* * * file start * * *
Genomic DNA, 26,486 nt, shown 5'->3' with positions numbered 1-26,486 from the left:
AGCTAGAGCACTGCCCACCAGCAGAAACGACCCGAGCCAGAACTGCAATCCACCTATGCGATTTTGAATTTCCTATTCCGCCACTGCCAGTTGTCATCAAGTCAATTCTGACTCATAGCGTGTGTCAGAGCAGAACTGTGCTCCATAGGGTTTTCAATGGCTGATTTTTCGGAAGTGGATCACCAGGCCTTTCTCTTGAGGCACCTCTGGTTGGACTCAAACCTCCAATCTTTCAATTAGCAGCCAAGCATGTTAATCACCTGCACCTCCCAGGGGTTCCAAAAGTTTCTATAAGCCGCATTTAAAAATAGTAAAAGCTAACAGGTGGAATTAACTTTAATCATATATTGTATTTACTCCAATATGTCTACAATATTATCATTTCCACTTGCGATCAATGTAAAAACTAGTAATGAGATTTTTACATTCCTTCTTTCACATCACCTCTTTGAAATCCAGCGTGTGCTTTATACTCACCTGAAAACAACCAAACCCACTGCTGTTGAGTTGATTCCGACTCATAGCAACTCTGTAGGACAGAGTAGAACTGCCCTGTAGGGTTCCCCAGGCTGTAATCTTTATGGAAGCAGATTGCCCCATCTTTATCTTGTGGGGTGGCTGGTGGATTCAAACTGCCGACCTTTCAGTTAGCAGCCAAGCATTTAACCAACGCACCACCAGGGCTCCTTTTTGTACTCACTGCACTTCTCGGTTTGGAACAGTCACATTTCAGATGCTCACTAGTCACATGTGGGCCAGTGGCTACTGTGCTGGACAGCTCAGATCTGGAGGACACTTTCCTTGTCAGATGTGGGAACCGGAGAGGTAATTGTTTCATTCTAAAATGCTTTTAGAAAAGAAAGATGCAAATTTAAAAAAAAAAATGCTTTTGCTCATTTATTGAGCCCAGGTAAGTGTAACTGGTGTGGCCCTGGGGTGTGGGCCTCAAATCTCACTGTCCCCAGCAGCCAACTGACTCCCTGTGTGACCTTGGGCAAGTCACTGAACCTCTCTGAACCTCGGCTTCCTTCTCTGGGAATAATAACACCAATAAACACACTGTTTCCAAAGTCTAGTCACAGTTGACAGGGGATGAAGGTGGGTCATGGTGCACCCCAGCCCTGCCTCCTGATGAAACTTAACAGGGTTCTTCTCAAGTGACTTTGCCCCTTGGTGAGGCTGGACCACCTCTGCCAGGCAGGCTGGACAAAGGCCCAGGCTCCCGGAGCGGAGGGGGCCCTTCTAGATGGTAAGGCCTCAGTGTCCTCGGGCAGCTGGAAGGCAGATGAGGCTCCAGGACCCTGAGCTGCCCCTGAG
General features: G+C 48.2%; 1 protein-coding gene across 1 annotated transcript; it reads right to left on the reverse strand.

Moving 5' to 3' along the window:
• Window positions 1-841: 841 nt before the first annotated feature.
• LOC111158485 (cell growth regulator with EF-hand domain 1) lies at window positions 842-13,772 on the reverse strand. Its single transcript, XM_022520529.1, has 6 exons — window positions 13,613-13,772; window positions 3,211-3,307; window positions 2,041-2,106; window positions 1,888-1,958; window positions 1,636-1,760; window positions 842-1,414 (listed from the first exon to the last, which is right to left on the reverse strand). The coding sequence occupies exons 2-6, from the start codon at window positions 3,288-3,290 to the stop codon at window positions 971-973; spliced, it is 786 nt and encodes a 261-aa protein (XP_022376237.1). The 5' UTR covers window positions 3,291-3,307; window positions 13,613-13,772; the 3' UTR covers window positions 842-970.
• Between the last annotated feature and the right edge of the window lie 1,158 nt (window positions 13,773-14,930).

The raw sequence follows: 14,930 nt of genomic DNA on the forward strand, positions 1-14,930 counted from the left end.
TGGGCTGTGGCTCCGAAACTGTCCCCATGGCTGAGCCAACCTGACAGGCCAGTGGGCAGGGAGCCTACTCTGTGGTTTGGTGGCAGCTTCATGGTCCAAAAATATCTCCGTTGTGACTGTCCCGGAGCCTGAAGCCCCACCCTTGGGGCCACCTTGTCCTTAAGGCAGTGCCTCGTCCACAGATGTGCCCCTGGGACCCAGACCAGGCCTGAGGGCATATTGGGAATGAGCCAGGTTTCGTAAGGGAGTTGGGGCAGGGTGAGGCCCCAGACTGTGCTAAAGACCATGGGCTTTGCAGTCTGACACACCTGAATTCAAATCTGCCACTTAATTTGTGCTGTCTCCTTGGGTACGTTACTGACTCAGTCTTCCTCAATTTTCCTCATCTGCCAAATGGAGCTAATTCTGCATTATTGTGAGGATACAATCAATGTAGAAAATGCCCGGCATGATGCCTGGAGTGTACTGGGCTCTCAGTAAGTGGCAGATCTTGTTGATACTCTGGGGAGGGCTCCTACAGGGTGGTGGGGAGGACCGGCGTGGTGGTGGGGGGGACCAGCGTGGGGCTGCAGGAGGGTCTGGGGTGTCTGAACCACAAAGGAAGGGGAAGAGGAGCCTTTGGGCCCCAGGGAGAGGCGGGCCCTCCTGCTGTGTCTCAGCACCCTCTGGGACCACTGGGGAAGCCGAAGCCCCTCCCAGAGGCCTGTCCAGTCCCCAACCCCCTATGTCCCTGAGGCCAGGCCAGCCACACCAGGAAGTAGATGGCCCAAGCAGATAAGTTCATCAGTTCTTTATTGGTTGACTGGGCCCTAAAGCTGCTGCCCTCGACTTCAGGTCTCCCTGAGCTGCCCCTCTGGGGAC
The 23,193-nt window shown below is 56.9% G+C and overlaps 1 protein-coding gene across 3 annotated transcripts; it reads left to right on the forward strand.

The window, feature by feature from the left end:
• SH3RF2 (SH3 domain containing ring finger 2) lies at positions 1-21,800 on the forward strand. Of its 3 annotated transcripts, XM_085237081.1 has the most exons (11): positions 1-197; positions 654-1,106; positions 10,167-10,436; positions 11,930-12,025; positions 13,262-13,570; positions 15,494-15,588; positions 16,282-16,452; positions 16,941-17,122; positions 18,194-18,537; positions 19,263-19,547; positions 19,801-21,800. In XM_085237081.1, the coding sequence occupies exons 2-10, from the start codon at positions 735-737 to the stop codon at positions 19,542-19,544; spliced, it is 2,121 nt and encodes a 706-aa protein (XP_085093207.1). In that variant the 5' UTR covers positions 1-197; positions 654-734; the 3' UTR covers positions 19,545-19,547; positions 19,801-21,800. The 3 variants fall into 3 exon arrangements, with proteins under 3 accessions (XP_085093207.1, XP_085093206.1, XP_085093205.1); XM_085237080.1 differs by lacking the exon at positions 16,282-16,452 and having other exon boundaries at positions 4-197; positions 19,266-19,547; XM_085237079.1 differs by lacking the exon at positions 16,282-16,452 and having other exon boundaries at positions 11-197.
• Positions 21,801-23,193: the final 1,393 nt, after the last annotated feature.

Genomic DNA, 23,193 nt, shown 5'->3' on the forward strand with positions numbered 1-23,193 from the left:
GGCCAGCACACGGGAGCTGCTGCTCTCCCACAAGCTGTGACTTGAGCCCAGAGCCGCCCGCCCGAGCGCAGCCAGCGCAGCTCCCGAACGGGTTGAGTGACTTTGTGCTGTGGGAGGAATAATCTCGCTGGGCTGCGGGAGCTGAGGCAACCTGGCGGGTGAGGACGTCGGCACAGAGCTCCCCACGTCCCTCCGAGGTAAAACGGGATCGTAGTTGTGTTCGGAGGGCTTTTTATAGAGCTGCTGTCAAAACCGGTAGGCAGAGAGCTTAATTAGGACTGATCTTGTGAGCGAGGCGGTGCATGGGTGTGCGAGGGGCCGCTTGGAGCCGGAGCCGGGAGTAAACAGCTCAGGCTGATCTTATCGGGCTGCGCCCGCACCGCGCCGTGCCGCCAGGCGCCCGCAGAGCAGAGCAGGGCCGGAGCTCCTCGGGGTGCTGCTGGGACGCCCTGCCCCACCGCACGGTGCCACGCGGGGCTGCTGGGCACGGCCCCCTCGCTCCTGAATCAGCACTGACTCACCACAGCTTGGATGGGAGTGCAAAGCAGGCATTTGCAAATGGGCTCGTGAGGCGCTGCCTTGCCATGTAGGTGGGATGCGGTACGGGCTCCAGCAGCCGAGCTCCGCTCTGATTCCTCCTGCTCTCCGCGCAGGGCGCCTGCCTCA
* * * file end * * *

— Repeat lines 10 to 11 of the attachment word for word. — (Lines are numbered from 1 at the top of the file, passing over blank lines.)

The 23,193-nt window shown below is 56.9% G+C and overlaps 1 protein-coding gene across 3 annotated transcripts; it reads left to right on the forward strand.

The window, feature by feature from the left end: